Moreover, since the "primary interest of every stockholder in a co-operative housing corporation is a long-term, proprietary lease" (19 NY Jur 2d, Condominiums, § 51; see Matter of State Tax Comm. v Shor, 43 N.Y.2d 151, 154), it would not be reasonable to assume that the inclusion of "cooperative tenants" as a category distinct from that of "cooperative stockholders" in such a particularized statute was a mere redundancy. The more is this so since it is still another rule of statutory construction that "effect and meaning must, if possible, be given to the entire statute and every part and word thereof". (McKinney's Cons Laws of NY, Book 1, Statutes, § 98; Finger Lakes Racing Assn. v New York State Racing & Wagering Bd., 58 A.D.2d 285, 293, mod on other grounds 45 N.Y.2d 471). Clearly then, "cooperative tenant" must intend something else than "cooperative stockholder".
In determining who falls within the umbrella of the separate "cooperative tenant" category, it would be expected that such individuals, though not stockholders, would meet a realistic and recognizable, if not a technical, definition of tenant. The goal of the statute in mind, such persons should also be ones in a position to exert a legitimate influence on the policies or practices of the cooperative, perhaps somewhat akin to that of those in the companion category of stockholder. Suffice it unto the purposes of this case to say that one who dwells in unity in a cooperative apartment with his or her tenant stockholder spouse (who, after all, in a strict sense, has no managerial control either) is such a cooperative tenant.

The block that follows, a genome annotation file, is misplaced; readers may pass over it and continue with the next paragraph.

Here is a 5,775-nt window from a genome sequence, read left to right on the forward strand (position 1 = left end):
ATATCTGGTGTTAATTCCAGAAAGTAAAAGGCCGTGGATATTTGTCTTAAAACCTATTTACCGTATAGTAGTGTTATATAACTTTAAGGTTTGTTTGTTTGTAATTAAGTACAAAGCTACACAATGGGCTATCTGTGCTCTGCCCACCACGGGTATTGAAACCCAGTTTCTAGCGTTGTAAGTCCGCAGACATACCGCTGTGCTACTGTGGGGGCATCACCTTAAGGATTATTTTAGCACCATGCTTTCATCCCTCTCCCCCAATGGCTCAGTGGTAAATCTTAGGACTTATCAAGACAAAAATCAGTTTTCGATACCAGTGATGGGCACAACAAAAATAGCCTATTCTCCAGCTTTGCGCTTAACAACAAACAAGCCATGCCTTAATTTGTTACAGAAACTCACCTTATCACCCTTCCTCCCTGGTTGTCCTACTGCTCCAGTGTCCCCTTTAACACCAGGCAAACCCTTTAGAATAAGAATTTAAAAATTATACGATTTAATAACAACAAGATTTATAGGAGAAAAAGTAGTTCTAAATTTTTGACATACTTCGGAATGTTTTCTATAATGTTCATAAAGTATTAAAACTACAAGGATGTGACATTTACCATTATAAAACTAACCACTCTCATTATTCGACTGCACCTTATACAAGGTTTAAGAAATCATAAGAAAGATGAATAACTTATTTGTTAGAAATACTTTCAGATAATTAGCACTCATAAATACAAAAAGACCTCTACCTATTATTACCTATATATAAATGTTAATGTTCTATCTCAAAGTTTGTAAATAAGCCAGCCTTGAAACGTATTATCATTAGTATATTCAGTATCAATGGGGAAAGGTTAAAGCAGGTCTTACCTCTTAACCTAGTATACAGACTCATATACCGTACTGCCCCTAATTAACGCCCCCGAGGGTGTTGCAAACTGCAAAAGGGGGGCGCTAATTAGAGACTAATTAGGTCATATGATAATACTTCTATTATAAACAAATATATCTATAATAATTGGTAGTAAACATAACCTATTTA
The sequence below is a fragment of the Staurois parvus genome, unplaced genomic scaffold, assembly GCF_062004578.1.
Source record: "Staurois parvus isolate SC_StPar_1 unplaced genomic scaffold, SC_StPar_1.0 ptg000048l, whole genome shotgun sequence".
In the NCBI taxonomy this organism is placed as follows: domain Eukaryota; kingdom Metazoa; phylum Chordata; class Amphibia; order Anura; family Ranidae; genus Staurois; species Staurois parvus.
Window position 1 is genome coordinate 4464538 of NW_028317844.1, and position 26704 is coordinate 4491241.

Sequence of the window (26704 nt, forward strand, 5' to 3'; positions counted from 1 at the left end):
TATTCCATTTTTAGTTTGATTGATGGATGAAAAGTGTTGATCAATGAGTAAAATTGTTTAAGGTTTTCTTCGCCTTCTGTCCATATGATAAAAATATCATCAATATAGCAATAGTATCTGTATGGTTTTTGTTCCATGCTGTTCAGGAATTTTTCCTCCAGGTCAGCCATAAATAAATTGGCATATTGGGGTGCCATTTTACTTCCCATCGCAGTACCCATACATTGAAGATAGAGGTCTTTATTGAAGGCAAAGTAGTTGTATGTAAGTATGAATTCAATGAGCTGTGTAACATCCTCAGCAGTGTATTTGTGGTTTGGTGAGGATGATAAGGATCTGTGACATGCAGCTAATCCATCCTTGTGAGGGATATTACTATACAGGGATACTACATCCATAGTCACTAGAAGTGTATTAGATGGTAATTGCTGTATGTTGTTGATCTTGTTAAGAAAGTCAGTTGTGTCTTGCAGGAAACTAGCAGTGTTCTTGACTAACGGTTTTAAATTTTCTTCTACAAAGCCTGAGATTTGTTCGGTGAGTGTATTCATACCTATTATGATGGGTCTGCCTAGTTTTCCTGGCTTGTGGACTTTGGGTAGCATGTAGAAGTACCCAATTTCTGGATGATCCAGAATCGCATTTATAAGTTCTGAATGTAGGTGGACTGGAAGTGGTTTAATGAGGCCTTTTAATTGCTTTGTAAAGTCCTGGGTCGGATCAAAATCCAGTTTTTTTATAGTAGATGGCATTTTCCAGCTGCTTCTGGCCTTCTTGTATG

In the marital situation, it needs no great sociological insight to know that, as a practical matter, the home is a
It follows that a spouse who, though but a "cooperative tenant", most often will share the feelings of the spouse is the "cooperative stockholder" and thus will have a legitimate interest in influencing the actions of the elected officials or hired professionals who wield authority on behalf of the cooperative. And, that influence, representative of the opinions of those who ultimately will be affected by the decisions, as plaintiff alleges, was manifested by Mrs. Winship, when she not only actively displayed her displeasure but seized the opportunity to do so either by invitation or acquiescence of her husband and other directors. If so proved, it could be found to have been a participating or contributing cause of the withholding of consent.
Therefore, the order of the Appellate Division, insofar as appealed from, should be reversed, with costs, and defendant Mrs. Frederick M. Winship's motion to dismiss the complaint denied.
Order reversed, with costs, and respondent's motion to dismiss the complaint denied.